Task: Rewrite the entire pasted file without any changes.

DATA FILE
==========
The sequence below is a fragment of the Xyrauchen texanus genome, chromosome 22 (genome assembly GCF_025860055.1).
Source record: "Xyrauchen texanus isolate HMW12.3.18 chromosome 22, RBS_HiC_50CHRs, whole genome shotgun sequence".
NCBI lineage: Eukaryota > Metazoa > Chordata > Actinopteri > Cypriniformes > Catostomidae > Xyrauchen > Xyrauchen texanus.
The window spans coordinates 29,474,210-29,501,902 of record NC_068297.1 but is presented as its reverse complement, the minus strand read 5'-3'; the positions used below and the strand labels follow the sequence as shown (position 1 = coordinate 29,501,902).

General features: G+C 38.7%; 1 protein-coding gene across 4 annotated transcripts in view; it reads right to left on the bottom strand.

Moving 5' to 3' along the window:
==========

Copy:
The sequence below is a fragment of the Xyrauchen texanus genome, chromosome 22 (genome assembly GCF_025860055.1).
Source record: "Xyrauchen texanus isolate HMW12.3.18 chromosome 22, RBS_HiC_50CHRs, whole genome shotgun sequence".
NCBI lineage: Eukaryota > Metazoa > Chordata > Actinopteri > Cypriniformes > Catostomidae > Xyrauchen > Xyrauchen texanus.
The window spans coordinates 29,474,210-29,501,902 of record NC_068297.1 but is presented as its reverse complement, the minus strand read 5'-3'; the positions used below and the strand labels follow the sequence as shown (position 1 = coordinate 29,501,902).

General features: G+C 38.7%; 1 protein-coding gene across 4 annotated transcripts in view; it reads right to left on the bottom strand.

Moving 5' to 3' along the window: